RESEARCH ARTICLE


The Knowledge of Female Students Regarding the Human Papilloma Virus and Vaccines at a Selected University in South Africa



Matodzi P. Mushasha1, Ntsieni S. Mashau1, *, Dorah U. Ramathuba2
1 Department of Public Health, School of Health Sciences, University of Venda, Thohoyandou, South Africa
2 Department of Advanced Nursing Science, School of Health Sciences, University of Venda, Thohoyandou, South Africa


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Creative Commons License
© 2021 Mushasha et al.

open-access license: This is an open access article distributed under the terms of the Creative Commons Attribution 4.0 International Public License (CC-BY 4.0), a copy of which is available at: https://creativecommons.org/licenses/by/4.0/legalcode. This license permits unrestricted use, distribution, and reproduction in any medium, provided the original author and source are credited.

* Address correspondence to this author at Department of Public Health, School of Health Sciences, University of Venda, Thohoyandou, South Africa; Tel: 015 962 8892; Mobile: 082 871 0586; E-mail: ntsieni.mashau@univen.ac.za


Abstract

Background:

The Human Papillomavirus (HPV) is one of the viruses that causes high mortality rates worldwide, and if not detected and treated early, it may lead to fatal complications such as cervical cancer and breast cancer.

Purpose:

The aim of this study was to determine the knowledge of female students regarding the Human Papillomavirus (HPV) and its vaccines at a selected University in the Limpopo Province, South Africa.

Methods:

A quantitative approach was adopted in this cross-sectional descriptive study. The target population was all female students residing in the university residences on campus, and a sample size of 310 students was determined. A systematic sampling technique was used to select the rooms of students, and a self-administered questionnaire was used to collect data. Data collected was analysed using SPSS version 26, and results were presented in the form of frequency and percentages.

Results:

Out of the 310 respondents, 56.8% had never heard about the HPV, while 43.2% had heard about the HPV and its vaccines. The majority (82.9%) of the respondents were uncertain about the two HPV vaccines available in South Africa, while only 1.9% of the respondents knew that anal cancer is one of the health problems related to HPV. The results of the study further showed that 56.8% of the respondents did not know whether the HPV vaccines prevented cervical cancer or not, while only 6.1% disagreed that the HPV vaccines prevented cervical cancer.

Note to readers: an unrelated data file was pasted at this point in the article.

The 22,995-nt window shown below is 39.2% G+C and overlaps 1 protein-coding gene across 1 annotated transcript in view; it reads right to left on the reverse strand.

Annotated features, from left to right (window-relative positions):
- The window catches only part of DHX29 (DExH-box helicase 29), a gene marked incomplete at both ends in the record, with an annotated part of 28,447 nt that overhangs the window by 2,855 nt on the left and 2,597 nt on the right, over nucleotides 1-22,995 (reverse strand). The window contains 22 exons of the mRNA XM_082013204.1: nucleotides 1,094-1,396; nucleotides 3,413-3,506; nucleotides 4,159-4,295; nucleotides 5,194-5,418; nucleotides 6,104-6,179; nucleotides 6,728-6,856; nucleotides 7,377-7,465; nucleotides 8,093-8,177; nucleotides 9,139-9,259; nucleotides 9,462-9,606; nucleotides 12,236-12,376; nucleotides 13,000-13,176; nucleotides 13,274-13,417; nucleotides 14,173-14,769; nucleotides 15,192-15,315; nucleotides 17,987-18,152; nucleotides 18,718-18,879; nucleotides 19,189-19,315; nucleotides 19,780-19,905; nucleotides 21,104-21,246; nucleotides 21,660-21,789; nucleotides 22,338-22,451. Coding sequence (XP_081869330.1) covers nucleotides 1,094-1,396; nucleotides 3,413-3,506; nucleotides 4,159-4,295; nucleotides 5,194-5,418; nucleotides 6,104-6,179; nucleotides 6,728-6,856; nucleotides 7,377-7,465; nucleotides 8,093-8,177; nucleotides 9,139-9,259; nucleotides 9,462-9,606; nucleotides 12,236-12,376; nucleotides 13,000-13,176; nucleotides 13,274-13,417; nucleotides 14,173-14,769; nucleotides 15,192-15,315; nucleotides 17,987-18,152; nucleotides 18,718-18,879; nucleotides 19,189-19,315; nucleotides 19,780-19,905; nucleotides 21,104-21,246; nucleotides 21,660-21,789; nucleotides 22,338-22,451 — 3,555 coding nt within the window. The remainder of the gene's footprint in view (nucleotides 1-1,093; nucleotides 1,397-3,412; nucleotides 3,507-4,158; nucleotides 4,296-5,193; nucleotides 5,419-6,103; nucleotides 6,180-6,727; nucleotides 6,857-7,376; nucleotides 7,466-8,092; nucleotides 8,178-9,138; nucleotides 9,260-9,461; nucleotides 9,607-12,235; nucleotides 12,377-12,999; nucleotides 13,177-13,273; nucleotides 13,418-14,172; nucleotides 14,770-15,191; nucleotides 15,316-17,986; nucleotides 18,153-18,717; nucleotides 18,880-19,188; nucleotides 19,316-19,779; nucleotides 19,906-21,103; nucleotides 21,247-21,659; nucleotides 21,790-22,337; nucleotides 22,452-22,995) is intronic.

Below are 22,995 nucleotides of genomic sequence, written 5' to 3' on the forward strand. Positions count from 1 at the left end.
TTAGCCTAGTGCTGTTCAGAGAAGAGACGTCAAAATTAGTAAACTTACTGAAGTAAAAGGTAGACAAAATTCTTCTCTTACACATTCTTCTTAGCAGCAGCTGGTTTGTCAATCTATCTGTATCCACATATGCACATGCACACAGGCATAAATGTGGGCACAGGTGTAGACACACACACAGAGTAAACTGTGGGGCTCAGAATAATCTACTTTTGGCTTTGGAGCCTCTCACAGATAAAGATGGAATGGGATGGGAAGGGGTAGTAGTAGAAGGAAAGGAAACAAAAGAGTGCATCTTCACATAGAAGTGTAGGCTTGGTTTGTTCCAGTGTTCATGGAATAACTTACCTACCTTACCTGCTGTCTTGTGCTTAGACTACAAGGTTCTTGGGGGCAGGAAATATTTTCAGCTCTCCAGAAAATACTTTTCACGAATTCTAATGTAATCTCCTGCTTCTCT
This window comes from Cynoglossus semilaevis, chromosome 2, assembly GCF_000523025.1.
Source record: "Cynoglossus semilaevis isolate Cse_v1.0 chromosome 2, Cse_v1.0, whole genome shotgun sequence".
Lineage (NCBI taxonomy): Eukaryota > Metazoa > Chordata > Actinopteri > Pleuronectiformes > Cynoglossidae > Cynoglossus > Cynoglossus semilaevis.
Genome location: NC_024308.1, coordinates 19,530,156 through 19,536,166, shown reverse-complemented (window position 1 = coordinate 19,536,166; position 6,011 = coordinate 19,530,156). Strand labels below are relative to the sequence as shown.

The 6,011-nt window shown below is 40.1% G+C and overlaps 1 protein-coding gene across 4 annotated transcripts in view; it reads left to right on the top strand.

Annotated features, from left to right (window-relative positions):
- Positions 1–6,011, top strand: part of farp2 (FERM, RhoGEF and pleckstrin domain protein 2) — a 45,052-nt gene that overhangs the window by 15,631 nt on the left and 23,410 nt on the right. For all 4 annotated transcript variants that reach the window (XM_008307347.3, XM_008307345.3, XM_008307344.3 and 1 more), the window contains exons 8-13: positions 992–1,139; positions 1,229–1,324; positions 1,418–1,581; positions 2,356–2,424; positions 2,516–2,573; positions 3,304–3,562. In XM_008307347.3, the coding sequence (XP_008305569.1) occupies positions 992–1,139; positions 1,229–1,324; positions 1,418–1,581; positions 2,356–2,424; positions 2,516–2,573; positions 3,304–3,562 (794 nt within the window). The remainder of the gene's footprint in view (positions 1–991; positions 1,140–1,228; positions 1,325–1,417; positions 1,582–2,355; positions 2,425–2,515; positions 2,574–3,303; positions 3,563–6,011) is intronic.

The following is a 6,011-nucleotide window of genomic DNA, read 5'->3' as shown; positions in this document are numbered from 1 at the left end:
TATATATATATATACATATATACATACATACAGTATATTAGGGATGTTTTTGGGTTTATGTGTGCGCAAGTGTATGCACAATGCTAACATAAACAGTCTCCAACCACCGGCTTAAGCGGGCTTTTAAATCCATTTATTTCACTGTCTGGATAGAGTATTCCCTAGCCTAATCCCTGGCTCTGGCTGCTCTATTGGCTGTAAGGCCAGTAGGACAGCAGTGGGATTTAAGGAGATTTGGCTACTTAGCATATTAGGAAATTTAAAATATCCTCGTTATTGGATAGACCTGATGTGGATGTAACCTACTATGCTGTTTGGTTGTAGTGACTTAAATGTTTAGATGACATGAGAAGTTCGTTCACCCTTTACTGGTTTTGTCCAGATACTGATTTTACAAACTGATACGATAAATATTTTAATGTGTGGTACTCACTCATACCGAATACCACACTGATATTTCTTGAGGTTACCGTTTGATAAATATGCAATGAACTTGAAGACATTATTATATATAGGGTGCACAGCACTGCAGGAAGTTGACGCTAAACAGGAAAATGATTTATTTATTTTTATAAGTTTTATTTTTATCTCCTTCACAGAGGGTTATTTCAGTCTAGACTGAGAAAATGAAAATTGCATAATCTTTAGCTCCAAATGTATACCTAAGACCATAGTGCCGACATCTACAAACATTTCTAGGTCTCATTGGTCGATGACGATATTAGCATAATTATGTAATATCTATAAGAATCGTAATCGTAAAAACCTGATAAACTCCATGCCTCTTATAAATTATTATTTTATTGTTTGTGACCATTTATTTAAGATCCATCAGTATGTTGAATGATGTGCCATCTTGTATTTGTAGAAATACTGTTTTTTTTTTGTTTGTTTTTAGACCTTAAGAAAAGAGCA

Conclusion:

The study concludes that the female students at the selected university had insufficient knowledge regarding HPV and its vaccines. Since cervical cancer is one of the major causes of death in low and middle-income countries, knowledge regarding HPV and its vaccines is crucial, especially among the young generation, in order to promote the effective prevention of cervical cancer. Community and university radios should have programs about health promotion issues informing the communities about HPV and its vaccines.

Keywords: Cervical cancer, Human papillomavirus, Human papillomavirus vaccines, Female Students, Population, Health promotion.



1. INTRODUCTION

The Human Papillomavirus (HPV) is a sexually transmi- tted virus that spreads through genital contact [1]. There are two types of HPV vaccines, namely, Gardasil and Cervarix, which are given to young girls to protect them from dangerous HPV types that can progress into cancer [2].

The findings of a study that was conducted on female nursing students in Switzerland revealed that the majority of students at non-health-related schools did not know about HPV and its vaccines [3]. However, a study conducted in Nigeria revealed that the majority of students knew about HPV and its vaccines, as well as the related infections, but they only heard about it from school [4].